While the potential health risks to people exposed to dogs with Giardia have received a lot of attention (and concern), there’s more and more evidence indicating that dogs pose a very limited risk to people. Giardia is a protozoal parasite that can cause diarrhea in numerous animal species, including people and dogs. It can also be found in healthy individuals, with several reports describing evidence of Giardia in the feces of approximately 7% of healthy dogs.

In the recent past, as easier-to-perform tests for Giardia became available, people sometimes tested healthy animals for the parasite, and then had to figure out what to do with positive but healthy pets. It has not been unusual for such dogs to be treated because of concerns about the potential for infecting people. However, it’s becoming increasing clear that this risk is minimal.

The reason the risk is so low is due to the fact that not all Giardia are created alike. There are different assemblages (types) of Giardia, and not all types can infect all species. Knowing the types found in dogs and the types that cause illness in people can tell a lot about the potential human health risk. One more recent study has indicated that risk of animal-to-human transmission is likely very small.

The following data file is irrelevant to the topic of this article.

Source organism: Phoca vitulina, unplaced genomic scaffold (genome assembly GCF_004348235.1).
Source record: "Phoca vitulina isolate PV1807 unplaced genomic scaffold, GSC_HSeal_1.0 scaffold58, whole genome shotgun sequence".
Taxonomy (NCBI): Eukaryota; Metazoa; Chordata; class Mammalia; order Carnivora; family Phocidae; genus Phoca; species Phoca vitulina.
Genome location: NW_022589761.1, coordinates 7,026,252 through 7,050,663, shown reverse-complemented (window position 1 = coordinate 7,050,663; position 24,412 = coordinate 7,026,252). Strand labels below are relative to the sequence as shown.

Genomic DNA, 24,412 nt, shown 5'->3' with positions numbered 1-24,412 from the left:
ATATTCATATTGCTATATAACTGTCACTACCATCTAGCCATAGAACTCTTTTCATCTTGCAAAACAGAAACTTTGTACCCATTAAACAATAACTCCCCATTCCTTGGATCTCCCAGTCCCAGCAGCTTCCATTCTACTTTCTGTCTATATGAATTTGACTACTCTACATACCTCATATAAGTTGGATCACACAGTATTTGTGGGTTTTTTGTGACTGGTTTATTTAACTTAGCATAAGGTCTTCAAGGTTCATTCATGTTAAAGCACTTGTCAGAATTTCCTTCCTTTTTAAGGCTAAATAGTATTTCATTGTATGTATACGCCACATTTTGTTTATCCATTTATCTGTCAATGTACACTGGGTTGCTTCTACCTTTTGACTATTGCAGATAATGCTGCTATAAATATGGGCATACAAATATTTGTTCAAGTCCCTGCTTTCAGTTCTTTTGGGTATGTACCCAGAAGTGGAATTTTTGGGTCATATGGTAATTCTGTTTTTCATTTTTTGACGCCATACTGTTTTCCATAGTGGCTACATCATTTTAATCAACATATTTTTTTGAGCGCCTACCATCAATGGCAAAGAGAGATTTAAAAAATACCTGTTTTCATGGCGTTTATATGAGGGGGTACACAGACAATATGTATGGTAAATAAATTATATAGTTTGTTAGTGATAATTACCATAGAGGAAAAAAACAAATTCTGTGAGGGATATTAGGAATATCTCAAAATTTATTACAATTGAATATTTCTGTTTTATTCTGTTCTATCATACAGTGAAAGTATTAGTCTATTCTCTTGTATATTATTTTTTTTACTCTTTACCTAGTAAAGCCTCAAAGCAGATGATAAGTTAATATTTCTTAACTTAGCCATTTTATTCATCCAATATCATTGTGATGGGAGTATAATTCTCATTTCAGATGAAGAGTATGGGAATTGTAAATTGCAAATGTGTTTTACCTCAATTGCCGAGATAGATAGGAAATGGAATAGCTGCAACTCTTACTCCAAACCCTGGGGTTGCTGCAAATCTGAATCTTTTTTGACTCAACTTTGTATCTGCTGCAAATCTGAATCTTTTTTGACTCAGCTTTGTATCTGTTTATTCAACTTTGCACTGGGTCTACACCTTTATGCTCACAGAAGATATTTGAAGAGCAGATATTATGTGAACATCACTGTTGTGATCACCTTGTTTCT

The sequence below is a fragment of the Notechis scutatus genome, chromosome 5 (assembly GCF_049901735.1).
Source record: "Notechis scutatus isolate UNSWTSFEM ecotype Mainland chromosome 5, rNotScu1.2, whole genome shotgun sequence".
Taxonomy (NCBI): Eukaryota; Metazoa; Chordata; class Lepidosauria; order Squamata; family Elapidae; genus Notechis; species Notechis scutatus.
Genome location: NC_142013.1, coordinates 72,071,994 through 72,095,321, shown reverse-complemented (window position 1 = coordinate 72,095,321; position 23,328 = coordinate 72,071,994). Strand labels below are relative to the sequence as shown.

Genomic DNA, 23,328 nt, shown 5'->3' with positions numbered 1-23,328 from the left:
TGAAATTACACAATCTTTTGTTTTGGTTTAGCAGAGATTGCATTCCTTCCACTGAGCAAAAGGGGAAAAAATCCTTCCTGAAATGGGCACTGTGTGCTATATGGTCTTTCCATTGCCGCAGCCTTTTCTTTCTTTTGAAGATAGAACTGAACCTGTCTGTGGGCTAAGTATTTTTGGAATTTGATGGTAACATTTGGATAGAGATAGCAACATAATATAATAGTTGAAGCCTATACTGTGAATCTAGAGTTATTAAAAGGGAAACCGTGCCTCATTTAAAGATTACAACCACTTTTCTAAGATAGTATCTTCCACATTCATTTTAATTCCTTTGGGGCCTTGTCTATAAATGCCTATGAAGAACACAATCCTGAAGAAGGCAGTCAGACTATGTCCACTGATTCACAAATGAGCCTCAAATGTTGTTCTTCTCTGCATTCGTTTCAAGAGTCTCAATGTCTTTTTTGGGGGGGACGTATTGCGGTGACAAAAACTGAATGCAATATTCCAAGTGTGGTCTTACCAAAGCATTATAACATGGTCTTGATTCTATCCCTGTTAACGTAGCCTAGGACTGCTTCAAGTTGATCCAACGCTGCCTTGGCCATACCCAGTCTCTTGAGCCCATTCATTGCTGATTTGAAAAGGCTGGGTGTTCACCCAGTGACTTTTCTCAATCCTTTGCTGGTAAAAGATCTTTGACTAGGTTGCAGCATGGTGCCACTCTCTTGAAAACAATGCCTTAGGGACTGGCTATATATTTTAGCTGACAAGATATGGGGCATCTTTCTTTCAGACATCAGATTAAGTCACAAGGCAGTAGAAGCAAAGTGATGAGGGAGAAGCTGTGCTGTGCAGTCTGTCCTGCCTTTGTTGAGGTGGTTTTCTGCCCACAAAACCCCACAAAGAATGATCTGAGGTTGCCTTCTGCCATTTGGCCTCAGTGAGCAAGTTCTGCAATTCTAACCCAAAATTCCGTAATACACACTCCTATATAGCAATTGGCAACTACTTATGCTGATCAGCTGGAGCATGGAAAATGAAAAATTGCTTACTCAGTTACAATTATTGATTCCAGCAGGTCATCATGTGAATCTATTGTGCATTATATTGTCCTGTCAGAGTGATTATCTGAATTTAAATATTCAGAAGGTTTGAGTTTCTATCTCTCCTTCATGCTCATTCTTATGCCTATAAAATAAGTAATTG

In that study (Itoh et al, Veterinary Parasitology 2010), researchers tested fecal samples from 1794 puppies in pet stores in Japan. Giardia was detected in 23% of puppies. This is a pretty high number but it’s not really surprising, as this highly mixed population of young, stressed animals would be considered high-risk compared to the average pet dog. All Giardia were assemblages C or D, which are dog-specific. Therefore, despite 23% of the puppies shedding Giardia, none posed a risk for human infection.

Yes, Giardia is a zoonotic infection, but the risk of dogs infecting people appears to be very low because dogs so rarely carry the types able to infect people. Beyond that, this is a "don’t eat poop" disease, whereby the use of good hygiene practices to prevent inadvertent ingestion of Giardia from dog feces can reduce the risks even further.